They are wrong because they are apparently unable or unwilling to accept the fact that the 'average person' (mentioned in one of this guy's earlier posts) is more than capable of learning a few 'strange' symbols!
I have been interested in Shogi for over 50 years, and I suppose I have been 'promoting' Shogi, albeit at a low-ish level since the early 1990s when I published what was (I think) the first Shogi web page in the world.
I have **NEVER** encountered a single person who had (or thought they would have) any difficulty learning to use proper Shogi pieces. Sure, it would take a few games to become familiar with the pieces, but the effort involved is nothing like that involved in (say) learning a musical instrument or a foreign language.
I believe that the oft-repeated claim that kanji are too difficult for non-Japanese to learn is complete rubbish, and this belief has always been supported by my experience with 'new' players...
I believe that the folks who promote these joke Shogi pieces simply can't be arsed to learn a few strange symbols, and assume that the rest of us suffer from the same lack of motivation. I firmly believe that the 'average person' is a little brighter than these self-appointed, super-intelligent, god-like beings would have us believe (don't they just **love** to patronise and condescend to the rest of us?).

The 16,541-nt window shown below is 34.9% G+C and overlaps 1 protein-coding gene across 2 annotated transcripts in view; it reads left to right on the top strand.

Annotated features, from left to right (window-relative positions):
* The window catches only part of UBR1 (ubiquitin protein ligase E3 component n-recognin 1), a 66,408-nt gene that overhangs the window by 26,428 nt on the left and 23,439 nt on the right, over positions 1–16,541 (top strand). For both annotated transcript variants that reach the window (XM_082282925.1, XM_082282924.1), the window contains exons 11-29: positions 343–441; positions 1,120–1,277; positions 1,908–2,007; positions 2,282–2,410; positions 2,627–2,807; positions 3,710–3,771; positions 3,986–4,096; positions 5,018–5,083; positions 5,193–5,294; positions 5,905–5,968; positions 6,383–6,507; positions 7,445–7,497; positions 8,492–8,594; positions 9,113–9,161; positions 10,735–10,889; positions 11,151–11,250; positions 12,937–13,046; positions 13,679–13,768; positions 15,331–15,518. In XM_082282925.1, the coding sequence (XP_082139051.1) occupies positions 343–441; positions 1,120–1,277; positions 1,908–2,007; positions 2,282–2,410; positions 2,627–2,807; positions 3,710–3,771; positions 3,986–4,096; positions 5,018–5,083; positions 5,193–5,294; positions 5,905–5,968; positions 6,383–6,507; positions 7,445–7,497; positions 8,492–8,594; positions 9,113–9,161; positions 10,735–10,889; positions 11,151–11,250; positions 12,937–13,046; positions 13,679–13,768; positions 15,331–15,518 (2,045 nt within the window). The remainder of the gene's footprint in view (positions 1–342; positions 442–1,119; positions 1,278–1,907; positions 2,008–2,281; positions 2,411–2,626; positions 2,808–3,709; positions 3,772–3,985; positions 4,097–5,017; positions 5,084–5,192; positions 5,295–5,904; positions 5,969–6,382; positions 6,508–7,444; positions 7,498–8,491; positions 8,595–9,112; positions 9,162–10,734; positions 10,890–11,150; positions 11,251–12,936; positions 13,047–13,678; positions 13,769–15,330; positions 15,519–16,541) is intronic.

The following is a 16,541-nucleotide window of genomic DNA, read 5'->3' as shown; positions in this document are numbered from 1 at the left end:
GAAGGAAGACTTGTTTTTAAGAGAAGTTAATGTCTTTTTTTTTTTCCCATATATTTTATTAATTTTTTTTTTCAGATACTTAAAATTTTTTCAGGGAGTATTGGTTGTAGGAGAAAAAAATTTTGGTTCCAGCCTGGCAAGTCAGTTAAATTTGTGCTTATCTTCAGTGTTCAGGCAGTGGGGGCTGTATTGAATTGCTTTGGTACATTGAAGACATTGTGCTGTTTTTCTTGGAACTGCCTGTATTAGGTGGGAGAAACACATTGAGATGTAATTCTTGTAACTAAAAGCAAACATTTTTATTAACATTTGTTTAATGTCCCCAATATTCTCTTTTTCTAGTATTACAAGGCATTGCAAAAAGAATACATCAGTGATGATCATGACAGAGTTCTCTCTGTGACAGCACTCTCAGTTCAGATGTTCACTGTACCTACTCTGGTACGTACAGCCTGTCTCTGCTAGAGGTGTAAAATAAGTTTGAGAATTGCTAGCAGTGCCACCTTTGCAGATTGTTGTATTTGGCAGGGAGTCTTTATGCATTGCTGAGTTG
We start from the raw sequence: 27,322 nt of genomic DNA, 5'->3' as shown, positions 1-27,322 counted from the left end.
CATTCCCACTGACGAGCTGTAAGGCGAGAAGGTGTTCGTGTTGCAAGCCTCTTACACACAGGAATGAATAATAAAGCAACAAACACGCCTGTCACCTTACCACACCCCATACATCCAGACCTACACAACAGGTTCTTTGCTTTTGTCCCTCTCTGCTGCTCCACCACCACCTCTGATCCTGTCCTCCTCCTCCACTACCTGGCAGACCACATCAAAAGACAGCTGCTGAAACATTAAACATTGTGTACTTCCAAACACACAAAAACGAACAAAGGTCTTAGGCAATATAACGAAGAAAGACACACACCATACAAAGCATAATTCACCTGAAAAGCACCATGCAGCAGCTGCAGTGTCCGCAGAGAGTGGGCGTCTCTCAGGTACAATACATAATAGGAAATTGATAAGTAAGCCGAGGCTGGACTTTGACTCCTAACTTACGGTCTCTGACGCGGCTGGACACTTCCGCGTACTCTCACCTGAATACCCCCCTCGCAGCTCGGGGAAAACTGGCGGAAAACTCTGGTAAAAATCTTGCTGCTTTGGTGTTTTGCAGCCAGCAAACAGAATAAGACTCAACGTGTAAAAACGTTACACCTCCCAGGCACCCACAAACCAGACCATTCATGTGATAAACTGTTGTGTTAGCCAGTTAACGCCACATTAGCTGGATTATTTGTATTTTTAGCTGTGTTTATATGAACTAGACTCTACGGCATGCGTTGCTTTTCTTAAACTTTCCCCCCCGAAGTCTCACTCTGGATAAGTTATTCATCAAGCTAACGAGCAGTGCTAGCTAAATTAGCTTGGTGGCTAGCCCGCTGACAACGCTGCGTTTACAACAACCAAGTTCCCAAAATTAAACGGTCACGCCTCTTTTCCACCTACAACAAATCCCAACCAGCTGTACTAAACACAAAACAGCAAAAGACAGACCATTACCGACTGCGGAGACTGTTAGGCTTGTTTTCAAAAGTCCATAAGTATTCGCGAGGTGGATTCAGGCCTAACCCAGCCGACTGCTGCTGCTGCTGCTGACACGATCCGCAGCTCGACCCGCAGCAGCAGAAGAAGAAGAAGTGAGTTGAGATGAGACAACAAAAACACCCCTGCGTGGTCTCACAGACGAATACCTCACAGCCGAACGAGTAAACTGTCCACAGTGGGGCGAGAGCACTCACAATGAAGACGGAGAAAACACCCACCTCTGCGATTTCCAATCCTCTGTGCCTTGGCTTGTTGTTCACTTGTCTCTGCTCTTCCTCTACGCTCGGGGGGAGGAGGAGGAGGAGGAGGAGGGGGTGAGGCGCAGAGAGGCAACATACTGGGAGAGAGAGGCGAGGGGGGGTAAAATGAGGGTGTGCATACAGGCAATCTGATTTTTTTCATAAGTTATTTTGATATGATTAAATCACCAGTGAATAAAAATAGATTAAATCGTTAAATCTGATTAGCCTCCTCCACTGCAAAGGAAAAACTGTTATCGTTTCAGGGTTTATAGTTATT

Unfortunately, these folks believe their own propaganda, and have set forth on a messianic quest to convince the rest of the world that their tawdry, cheapjack attempts to fix something which ain't broke constitute the only true gospel as far as Shogi is concerned.
Anyone who has the temerity to question these zealots is accused of hindering the spread of Shogi outside Japan. If it weren't pathetic, it would be funny...
I repeat, I firmly believe that the 'average person' is more than capable of learning a few kanji, and looks on learning the kanji on Shogi pieces as a bit of a challenge - and also 'good fun'.
> OH brother. It's because of people like captbirdseye that the international shogi community is as small as it is today...
WRONG! ! ! ! ! ABSOLUTELY W-R-O-N-G!!!
My first approach at Shogi was earliest in the 1990's, when as teenager i was watching "Ranma 1/2 ( aka, Ranma nibun no ichi)" Started before I knowing anything else about, "Manga (comic from Japanese artist), Anime" or so on. Otaku, nor even differentiate Japan from China (as many people stil now days... TT__TT )
was not until late in 2006, when finaly thanks to another Manga "Naruto" where we finally find trace of Shogi, and learned the VERY BASIC ESSENTIAL rules of how pieces move.
so, distinguise the kanji caracter on every piece, associatin his movements, and START PLAYING it ( nothing more! NOTHING of Strategy on openings?! o_0
... middle Game o_0? ?_? ... )